Plenum:
    A compartment or chamber to which one or more air ducts are connected and that forms part of the air distribution system.

    He called it a "trunk", its a part of the Heating air distribution system supply side of the heating system and has four "ducts" connected to it.

    He further said these "ducts" went UP (i.e. riser) and implied that they penetrated the ceiling or went UP in the WALL. The home has a second floor and some of the OCCUPIED space (MB closet and MB Bath) is above the garage. He said it was on the supply side. He further agreed the plastic/vinyl "duct" hoses were transporting HEAT and compared them with illegal dryer transition duct but narrower/smaller.

    Coming off the HVAC supply trunk were four 2 inch flex lines (like the white dryer vent but smaller).
    You even quoted that portion of one of his posts.


    The system moves HEAT it is not a 90A system it is a 90B system. We know this because the OP said so.
    Since the master bath has a tile floor above a garage I am thinking this was someones dumb idea to provide heat under the floor
    In case you missed it again - that "floor" he's talking about is the second floor, above the "supply trunk" as he called it, on the first floor (questionable if in the home or attached garage). Obviously he wasn't technically precise (supply 'vents' not registers, etc.) in any of his descriptions, thus my reference to the vagueness of the 'word pictures'.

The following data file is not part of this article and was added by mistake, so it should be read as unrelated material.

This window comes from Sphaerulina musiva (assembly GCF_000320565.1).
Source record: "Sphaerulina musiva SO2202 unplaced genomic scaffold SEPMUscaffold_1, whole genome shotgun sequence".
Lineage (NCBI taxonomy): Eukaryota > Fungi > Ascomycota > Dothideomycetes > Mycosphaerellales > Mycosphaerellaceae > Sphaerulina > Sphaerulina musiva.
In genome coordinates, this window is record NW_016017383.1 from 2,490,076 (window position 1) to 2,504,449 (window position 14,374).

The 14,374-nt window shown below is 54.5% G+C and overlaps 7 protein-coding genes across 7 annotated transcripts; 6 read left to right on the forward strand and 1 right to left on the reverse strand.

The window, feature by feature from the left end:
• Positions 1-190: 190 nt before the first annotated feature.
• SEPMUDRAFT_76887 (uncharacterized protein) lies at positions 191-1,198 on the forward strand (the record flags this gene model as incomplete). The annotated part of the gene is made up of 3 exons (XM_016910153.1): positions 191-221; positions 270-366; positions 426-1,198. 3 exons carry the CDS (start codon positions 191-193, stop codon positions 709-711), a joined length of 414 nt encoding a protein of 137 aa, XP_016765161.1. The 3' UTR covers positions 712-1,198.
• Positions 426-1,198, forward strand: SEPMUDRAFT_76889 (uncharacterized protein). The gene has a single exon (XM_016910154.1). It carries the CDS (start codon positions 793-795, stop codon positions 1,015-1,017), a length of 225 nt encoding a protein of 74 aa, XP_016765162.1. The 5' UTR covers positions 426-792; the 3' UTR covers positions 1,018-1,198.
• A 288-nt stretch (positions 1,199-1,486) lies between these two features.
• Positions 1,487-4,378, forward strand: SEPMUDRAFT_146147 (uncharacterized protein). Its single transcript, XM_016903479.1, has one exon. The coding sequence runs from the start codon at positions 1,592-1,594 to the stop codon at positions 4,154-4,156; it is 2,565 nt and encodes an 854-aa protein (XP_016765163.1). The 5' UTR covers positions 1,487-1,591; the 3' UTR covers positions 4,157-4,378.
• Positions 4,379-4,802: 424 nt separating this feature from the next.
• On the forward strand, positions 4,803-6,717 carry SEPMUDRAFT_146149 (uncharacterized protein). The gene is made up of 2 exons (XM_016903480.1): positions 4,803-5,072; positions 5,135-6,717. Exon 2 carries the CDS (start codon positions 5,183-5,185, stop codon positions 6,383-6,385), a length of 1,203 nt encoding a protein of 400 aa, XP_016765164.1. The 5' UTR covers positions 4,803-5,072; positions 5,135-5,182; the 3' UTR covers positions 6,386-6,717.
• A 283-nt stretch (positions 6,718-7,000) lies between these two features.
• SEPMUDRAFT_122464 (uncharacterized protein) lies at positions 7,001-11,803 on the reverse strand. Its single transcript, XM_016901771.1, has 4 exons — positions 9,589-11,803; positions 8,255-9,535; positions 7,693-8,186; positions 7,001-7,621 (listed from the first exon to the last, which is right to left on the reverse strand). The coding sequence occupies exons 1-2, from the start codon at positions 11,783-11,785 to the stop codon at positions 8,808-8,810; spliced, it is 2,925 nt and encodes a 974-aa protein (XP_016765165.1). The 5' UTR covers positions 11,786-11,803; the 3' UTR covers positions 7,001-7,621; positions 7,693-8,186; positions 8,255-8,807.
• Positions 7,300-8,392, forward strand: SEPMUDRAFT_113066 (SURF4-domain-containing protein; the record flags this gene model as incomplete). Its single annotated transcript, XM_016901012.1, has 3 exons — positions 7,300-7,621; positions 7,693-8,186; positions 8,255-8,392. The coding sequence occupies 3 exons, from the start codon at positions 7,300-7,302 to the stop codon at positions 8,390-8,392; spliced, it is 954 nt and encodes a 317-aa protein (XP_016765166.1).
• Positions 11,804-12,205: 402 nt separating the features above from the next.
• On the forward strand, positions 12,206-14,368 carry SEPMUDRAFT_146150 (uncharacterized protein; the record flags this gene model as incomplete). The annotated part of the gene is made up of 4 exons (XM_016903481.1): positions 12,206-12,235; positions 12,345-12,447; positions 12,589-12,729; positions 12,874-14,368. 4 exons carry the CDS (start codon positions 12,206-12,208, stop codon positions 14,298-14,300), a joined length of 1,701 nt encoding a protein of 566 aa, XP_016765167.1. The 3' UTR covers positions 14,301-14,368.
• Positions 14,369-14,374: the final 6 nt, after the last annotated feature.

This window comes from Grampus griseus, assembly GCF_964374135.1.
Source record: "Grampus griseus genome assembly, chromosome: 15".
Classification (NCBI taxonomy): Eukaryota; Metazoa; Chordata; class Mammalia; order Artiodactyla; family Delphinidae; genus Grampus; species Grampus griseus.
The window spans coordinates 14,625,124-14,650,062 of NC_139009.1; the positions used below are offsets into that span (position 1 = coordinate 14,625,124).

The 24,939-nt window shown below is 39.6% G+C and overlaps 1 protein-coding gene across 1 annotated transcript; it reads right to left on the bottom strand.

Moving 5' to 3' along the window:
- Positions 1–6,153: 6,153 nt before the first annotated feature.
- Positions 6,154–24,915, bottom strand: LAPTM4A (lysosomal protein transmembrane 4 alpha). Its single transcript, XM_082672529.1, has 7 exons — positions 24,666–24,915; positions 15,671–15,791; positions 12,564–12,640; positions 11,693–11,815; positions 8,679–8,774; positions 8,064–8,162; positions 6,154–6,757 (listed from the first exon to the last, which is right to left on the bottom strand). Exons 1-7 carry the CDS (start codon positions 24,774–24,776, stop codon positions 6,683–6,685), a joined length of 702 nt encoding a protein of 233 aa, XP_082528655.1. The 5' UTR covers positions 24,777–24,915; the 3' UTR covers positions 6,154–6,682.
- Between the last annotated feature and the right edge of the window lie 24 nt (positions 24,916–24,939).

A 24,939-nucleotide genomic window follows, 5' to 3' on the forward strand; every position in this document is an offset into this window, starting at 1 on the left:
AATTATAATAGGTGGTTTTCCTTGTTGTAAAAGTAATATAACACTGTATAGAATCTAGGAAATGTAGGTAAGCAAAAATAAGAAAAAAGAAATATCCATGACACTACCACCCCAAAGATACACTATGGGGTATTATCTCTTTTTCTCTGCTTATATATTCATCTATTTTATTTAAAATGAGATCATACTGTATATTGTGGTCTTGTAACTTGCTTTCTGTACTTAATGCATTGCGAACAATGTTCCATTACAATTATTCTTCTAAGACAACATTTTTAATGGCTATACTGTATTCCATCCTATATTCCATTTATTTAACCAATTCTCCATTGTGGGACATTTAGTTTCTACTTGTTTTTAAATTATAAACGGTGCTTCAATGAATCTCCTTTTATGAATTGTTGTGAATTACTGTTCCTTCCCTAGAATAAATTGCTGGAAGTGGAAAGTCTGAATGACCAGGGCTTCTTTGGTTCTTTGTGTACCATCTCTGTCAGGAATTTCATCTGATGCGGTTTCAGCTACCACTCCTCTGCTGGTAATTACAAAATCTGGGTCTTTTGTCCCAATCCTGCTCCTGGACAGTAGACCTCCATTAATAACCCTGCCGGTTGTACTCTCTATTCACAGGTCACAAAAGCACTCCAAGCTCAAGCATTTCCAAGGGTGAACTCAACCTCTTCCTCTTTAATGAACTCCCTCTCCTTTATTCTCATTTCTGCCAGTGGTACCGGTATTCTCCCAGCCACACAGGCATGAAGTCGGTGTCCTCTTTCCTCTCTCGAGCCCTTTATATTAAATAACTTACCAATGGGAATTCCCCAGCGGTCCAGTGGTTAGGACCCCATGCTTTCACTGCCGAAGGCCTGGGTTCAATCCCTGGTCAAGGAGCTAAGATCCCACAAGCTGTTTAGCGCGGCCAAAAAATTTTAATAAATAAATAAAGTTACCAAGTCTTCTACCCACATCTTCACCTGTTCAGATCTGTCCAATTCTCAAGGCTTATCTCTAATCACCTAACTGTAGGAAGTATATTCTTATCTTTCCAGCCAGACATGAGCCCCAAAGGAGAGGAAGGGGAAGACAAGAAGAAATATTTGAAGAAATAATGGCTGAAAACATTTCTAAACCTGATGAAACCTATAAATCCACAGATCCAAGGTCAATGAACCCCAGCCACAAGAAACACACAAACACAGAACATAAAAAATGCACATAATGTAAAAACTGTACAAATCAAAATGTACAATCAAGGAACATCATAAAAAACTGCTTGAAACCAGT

In the mean time Peck, knock off your vendetta, stalking, unprofessional, off-topic ad hominem.




  12. #12
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    Default Re: Vent tubes

    WATSON,

    Back to your so much crap ways again I see.

    Quote Originally Posted by Jerry Peck View Post
    Did I miss something in the post which said that was a plenum?

    If so, please point it out to me.
    Quote Originally Posted by H.G. Watson, Sr. View Post
    Saying "please" followed as you did obviously negates please, and frankly PECK it is obvious you are the only one displaying juvenile, infantile behavior.
    Yet again you did not point out where anything was said about a plenum, WATSON.

    Your 'it's all about you' posts would be more helpful if you did not make stuff up when you respond to non-existent questions as though you were correct and then refuse to admit you were not, WATSON.

    Here is just another example of it:
    the ceiling or went UP in the WALL.